I’m assuming that once installed the program can’t look that different in various respects (file structure and all) … or can it ?!

It seems to me that lots of wasted time is needed to get to know this program … like, I just wasted an evening of not working to be on this thread … it’s worth it because i have no other choice, would i have saved this time by Kicad having an into/features/methodology page for me to read up front - you bet!

Others have addressed the documentation quesion. I’ll just address the GitLab issue. TL;DR: No, do not go near GitLab unless you are a developer or want to be on the bleeding edge.

When release packages are made for a distro, the current state of the GitLab repository for KiCad, and this will include any new symbols/footprints/3D models approved up to that time, is captured. However as the libraries change slowly, you are unlikely to miss anything between now and the next update, and if you really have an artifact that’s not there yet, you can always add new symbols/footprints/3D models to your personal libraries.

So in short, once you have installed the packages for a distro, just let the normal OS package manager notify you of updated packages and install them when available. This is just like other packages in free software world, the vast majority of people use released packages and don’t have to know anything about code and artefact repositories.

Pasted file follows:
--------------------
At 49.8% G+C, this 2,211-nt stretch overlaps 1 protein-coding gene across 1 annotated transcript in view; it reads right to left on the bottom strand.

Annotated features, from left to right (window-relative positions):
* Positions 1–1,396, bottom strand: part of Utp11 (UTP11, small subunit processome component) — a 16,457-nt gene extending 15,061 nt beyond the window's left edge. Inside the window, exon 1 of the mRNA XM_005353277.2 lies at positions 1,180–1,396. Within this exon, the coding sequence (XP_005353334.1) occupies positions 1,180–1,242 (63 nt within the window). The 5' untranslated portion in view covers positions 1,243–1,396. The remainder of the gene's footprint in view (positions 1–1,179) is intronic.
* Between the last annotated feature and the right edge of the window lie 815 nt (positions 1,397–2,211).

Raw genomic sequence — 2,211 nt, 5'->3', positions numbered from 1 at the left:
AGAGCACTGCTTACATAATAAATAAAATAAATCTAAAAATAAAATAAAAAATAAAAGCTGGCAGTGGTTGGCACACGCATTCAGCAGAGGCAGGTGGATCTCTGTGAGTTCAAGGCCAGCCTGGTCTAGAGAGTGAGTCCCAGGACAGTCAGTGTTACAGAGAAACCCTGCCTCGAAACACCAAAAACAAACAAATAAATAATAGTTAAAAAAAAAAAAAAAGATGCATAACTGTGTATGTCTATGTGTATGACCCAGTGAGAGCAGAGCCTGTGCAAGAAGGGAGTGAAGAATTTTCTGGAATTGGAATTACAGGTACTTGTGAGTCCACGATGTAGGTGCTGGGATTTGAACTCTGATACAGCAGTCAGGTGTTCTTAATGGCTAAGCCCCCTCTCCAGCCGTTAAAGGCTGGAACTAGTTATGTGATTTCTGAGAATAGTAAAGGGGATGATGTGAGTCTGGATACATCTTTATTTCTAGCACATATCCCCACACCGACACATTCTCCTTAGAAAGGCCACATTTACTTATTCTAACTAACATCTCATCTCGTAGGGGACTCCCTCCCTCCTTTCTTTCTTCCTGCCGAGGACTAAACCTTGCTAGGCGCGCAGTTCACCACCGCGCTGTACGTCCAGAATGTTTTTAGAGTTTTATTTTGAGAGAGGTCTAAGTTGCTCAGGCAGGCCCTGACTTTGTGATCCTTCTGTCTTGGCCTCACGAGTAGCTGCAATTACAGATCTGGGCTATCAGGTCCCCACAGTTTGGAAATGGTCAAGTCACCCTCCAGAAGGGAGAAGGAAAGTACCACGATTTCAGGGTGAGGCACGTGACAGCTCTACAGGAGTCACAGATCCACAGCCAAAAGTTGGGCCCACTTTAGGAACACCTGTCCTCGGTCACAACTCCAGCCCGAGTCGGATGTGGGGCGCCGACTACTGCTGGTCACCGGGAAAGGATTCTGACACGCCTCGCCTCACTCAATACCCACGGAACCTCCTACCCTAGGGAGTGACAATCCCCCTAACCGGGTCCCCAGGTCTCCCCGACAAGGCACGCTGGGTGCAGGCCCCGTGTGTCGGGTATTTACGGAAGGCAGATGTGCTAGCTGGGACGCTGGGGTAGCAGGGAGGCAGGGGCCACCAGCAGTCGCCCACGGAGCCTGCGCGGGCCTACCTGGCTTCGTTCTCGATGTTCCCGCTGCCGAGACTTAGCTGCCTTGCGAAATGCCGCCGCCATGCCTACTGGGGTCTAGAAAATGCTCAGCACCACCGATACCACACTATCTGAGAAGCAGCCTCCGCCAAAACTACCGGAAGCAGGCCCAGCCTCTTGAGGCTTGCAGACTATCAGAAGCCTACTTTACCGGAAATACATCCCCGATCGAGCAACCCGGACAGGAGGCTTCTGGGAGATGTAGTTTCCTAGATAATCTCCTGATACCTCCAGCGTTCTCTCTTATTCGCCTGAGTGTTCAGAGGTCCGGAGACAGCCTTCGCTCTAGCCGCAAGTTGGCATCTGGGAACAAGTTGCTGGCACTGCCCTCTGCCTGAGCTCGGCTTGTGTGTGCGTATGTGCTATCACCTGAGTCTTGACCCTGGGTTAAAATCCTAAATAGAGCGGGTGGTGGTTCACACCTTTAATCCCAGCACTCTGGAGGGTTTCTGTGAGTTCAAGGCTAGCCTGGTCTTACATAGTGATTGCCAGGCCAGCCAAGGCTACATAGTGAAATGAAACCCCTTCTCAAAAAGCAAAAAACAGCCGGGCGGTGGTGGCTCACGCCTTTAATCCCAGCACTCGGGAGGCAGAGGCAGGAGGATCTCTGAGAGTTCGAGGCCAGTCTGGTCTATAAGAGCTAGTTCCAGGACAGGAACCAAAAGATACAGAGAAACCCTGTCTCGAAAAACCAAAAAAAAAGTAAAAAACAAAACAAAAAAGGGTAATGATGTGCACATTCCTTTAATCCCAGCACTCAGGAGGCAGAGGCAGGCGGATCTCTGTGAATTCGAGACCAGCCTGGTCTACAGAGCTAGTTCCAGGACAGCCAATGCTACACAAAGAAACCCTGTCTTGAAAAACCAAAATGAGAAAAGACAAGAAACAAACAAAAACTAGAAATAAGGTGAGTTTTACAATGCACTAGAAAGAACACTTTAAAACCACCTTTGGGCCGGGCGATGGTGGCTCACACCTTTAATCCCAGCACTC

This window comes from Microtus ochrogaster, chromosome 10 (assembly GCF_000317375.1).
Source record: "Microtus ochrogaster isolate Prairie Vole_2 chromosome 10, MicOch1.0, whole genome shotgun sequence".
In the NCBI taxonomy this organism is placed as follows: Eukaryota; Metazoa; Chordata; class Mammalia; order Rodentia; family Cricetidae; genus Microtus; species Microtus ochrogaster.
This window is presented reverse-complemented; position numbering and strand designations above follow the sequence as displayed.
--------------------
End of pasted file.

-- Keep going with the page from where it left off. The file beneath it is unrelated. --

From this thread it seems like you don’t understand how packaging in mint/ubuntu/debian and most other linux distros works. And what do the commands that are in installation instructions actually do. If you had read their output then you would know but you probably didn’t.

In ubuntu and as consequence debian the kicad packages are split into main program, libraries, 3d models, templates and docs. They are all separate things. When you install main package depending on settings of your package manager it may or may not pull in others as well because they are indicated as recommended. It’s your responsibility to understand what packages you install or don’t install, they have descriptions.

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A couple? of days ago my Mint 20 Update Manager showed 6.0.2 was available along with footprint, symbol & 3D library updates as well as the usual pile of Mint stuff.
I selected most, skipping Kicad 3D (I don’t do 3D… I have the parts on hand and a ruler) and Google Chrome.
Clicked Install then rebooted: all done, end of story.

That’s my impression, too. And that’s why I said above that it’s almost impossible to give short and to the point instructions for Linux distros. Those instructions are already in the dowload page, and what goes beyond it, belongs to general maintenance of the distro. End user application documentations can’t and don’t repeat those instructions. It would be comparable to giving detailed instructions about Windows installer and how it installs and where and what could go wrong and what if there appears an error in the process. A Windows user should know it already or get familiar with it in some other way, or ask specific questions when problems arise.

It seems to be a very common situation that someone uses Linux but doesn’t know the basics. Still it’s not the responsibility of an end user application to help with it. But if someone wants to write instructions, nobody is preventing. We can add it to the FAQ as far as it helps with KiCad installation directly.